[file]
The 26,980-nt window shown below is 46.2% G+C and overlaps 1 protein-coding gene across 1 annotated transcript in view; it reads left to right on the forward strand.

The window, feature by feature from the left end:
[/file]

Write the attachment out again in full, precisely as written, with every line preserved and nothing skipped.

The 26,980-nt window shown below is 46.2% G+C and overlaps 1 protein-coding gene across 1 annotated transcript in view; it reads left to right on the forward strand.

The window, feature by feature from the left end: